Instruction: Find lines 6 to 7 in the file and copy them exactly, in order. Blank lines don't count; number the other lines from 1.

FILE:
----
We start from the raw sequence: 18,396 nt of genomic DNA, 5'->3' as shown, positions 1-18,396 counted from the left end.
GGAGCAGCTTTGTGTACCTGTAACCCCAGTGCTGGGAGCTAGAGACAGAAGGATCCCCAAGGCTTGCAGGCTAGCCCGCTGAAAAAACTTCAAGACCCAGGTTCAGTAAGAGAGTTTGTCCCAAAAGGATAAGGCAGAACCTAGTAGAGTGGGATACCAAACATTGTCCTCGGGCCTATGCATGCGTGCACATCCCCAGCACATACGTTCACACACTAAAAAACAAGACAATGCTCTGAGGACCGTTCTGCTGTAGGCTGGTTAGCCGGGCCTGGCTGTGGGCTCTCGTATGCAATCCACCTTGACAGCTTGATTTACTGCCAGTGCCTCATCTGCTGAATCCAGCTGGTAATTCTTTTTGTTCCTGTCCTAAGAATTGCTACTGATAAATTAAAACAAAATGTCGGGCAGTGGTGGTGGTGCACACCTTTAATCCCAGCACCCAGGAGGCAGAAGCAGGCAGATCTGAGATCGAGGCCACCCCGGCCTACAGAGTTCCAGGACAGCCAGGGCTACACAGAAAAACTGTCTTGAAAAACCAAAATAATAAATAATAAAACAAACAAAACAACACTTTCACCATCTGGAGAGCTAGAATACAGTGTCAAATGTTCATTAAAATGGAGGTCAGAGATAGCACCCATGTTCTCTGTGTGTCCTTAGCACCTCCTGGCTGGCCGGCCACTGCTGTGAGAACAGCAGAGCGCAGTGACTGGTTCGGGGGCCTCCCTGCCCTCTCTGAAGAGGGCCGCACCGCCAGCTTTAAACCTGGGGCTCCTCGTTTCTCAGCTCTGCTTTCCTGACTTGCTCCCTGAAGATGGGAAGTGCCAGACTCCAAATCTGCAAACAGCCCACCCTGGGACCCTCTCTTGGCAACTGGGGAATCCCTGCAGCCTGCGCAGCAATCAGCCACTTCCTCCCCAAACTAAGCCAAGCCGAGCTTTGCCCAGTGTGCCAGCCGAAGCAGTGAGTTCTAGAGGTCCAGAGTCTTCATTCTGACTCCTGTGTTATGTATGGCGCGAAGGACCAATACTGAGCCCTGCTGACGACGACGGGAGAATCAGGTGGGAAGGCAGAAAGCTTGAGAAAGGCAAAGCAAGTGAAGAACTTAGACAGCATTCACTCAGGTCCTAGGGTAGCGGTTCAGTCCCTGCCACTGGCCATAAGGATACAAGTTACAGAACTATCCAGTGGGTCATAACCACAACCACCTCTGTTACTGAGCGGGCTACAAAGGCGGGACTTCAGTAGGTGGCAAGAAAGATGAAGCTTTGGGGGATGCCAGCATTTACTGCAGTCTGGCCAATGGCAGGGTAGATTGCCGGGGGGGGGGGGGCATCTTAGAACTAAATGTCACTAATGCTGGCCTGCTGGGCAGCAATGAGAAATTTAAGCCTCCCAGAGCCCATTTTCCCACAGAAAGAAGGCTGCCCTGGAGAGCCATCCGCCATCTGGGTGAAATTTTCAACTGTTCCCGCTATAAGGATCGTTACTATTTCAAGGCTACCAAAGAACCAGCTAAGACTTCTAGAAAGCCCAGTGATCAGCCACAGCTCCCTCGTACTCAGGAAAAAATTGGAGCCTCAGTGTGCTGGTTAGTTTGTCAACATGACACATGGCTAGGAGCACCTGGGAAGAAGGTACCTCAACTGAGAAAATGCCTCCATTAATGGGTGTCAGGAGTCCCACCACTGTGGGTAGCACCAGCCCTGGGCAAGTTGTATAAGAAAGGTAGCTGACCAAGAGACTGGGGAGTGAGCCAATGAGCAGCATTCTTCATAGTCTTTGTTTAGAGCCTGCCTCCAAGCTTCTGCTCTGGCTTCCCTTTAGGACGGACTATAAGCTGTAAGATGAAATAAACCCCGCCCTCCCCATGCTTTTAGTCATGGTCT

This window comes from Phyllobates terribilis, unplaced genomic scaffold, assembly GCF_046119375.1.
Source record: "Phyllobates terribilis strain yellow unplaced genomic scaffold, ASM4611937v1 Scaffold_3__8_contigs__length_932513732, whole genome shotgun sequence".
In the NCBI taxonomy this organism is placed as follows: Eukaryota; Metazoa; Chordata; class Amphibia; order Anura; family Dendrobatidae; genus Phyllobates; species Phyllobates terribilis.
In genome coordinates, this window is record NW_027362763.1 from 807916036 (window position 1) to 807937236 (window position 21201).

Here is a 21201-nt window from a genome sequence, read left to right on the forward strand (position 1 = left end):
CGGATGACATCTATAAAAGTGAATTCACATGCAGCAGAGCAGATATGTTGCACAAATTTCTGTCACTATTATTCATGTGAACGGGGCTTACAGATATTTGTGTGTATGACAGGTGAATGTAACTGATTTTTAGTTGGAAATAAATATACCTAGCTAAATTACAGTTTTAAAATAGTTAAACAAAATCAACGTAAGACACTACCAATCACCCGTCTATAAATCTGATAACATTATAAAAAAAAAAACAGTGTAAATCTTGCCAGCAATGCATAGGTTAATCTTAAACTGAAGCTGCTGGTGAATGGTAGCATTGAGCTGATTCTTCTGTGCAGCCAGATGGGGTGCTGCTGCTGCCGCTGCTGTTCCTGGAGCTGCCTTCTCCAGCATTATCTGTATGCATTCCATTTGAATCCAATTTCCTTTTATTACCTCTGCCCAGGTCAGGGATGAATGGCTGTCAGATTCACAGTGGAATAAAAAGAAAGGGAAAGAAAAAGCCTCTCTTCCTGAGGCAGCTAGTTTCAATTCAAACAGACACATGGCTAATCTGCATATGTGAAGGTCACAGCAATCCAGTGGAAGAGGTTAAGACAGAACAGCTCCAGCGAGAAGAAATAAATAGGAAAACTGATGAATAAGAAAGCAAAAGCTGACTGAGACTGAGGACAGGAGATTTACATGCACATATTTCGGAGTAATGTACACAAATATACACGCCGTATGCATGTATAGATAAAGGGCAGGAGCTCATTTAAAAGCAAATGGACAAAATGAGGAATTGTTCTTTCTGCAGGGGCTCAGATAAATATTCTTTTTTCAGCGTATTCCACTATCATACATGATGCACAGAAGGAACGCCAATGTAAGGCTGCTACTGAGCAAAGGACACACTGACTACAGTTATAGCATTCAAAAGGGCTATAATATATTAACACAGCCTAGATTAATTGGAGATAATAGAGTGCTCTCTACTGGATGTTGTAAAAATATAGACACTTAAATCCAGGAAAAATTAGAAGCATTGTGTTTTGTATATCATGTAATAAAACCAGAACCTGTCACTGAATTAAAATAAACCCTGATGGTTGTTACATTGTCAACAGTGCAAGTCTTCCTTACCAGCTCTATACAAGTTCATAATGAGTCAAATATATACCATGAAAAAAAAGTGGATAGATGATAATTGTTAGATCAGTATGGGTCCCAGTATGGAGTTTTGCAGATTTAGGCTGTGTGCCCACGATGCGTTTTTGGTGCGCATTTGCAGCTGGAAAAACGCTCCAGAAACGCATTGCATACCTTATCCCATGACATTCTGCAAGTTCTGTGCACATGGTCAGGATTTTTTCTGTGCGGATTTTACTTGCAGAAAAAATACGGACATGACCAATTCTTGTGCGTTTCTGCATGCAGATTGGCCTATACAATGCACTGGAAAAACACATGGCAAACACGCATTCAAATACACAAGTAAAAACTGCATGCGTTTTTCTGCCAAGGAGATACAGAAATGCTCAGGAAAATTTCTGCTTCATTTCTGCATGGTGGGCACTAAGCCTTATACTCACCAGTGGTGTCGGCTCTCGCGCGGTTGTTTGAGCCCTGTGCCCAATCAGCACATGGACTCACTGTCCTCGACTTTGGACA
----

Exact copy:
In genome coordinates, this window is record NW_027362763.1 from 807916036 (window position 1) to 807937236 (window position 21201).

Here is a 21201-nt window from a genome sequence, read left to right on the forward strand (position 1 = left end):